Where It Could Go from Here: Using OpenStreetMap in an Increasingly Connected World
Updated: Jan 4
It is becoming clear that open source data, specifically OpenStreetMap, is an important tool in our progressively linked world. In the past, geo-technology was (and still can be) be expensive, exclusive, and often only utilized by professionals or academics. However, mapping tools like OpenStreetMap are allowing users from all over the world to contribute to data.
My name is Haley, and I am currently a graduating senior at West Virginia University. The focus of my studies are Geography with an emphasis in Geographic Information Science (GIS) and Remote Sensing. Along with my other studies in GIS, I spent my last semester here at WVU as a virtual intern with USAID’s GeoCenter.
Initially, I chose Geography as my major for one reason: I had no idea what I wanted to do with my life, but I knew that I was interested in world (and also had a great love for the outdoors). After initially stumbling my way through my first few semesters, I found something that I loved: GIS. What started as a half-hearted choice turned into something that I knew I could use to help impact the world in some way, even if it was small. Although I was gaining experience working with the latest geo-technology and learning about the current on goings in our world, I still had no experience with open source tools and data, much less even knew what is was or what it entailed. Eventually, feeling the desire to be more involved, I started attending meetings at our local YouthMappers Chapter, Maptime Morgantown, and began to learn what open source data is capable of.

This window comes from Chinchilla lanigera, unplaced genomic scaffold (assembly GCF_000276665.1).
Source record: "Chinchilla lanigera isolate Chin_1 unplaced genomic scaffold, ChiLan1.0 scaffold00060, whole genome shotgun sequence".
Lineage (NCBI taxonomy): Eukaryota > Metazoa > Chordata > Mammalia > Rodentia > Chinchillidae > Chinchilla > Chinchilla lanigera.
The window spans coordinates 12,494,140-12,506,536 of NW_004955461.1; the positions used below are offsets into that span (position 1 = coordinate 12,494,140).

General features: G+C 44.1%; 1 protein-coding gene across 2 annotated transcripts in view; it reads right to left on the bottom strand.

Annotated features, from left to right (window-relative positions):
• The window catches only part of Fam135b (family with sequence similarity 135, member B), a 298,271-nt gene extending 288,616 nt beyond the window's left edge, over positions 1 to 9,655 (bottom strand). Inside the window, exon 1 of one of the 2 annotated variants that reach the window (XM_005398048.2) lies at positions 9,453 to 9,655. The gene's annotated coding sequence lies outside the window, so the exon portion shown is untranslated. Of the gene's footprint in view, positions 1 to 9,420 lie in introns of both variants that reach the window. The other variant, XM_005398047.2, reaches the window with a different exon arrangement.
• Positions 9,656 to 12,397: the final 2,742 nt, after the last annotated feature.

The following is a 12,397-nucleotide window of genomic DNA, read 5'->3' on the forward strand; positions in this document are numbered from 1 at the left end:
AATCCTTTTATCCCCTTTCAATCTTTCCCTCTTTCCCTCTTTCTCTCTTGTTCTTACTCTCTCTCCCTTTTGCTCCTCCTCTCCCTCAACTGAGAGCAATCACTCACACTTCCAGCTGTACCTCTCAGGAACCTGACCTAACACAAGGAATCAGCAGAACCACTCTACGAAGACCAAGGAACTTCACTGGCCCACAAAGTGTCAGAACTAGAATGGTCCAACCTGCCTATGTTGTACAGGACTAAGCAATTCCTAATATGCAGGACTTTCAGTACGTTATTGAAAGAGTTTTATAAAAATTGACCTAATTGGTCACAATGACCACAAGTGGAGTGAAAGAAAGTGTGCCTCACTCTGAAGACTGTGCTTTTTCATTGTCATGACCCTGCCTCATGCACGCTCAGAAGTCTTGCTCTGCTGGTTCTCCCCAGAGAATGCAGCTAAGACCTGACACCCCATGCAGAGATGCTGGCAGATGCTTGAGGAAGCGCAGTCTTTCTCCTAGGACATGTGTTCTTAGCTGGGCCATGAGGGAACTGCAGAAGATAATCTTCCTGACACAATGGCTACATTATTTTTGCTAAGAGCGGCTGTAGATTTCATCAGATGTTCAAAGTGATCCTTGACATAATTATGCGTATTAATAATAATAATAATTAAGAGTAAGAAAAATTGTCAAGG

OpenStreetMap is a way for regular users to access worldwide geographic data. What was once extremely limited is now accessible for users all over the world. Anyone from amateurs to professionals can contribute in some way. One incredible OpenStreetMap tool that I have been able to utilize to fulfill my desire to help further development around the globe and aid humanitarian efforts is HOT OSM, which is a collaborative mapping tool that allows users to contribute edits to areas impacted by natural or humanitarian disasters. How unbelievable is it that from my couch in my apartment in West Virginia, I am able to contribute to tasks such as the President’s Malaria Initiative in Kenya or the Indoor Residual Spraying campaign in Suna East, Kenya? These are real contributions that will impact real lives, and anyone with internet access and a desire to help others can do it, from anywhere in the world – even their couches. The HOT OSM community is a continuously growing and committed community of mappers. It is certain that OpenStreetMap will only continue to grow and further impact the humanitarian efforts around the world in the years to come, drawing in more and more people with a passion for humanitarian work and global development.
Through my efforts as a GeoCenter Intern for USAID and as a member of YouthMappers, I have been able to connect with other mappers all over the world, and I have received an incredible amount of support and training by connecting with experienced professionals. These are skills that will be vital in my future professional career in GIS. OpenStreetMap is continuously changing and growing, and it is a tool that would benefit anyone with any interest in mapping or global development. I look forward to being a part of what OpenStreetMap becomes and the impact it creates.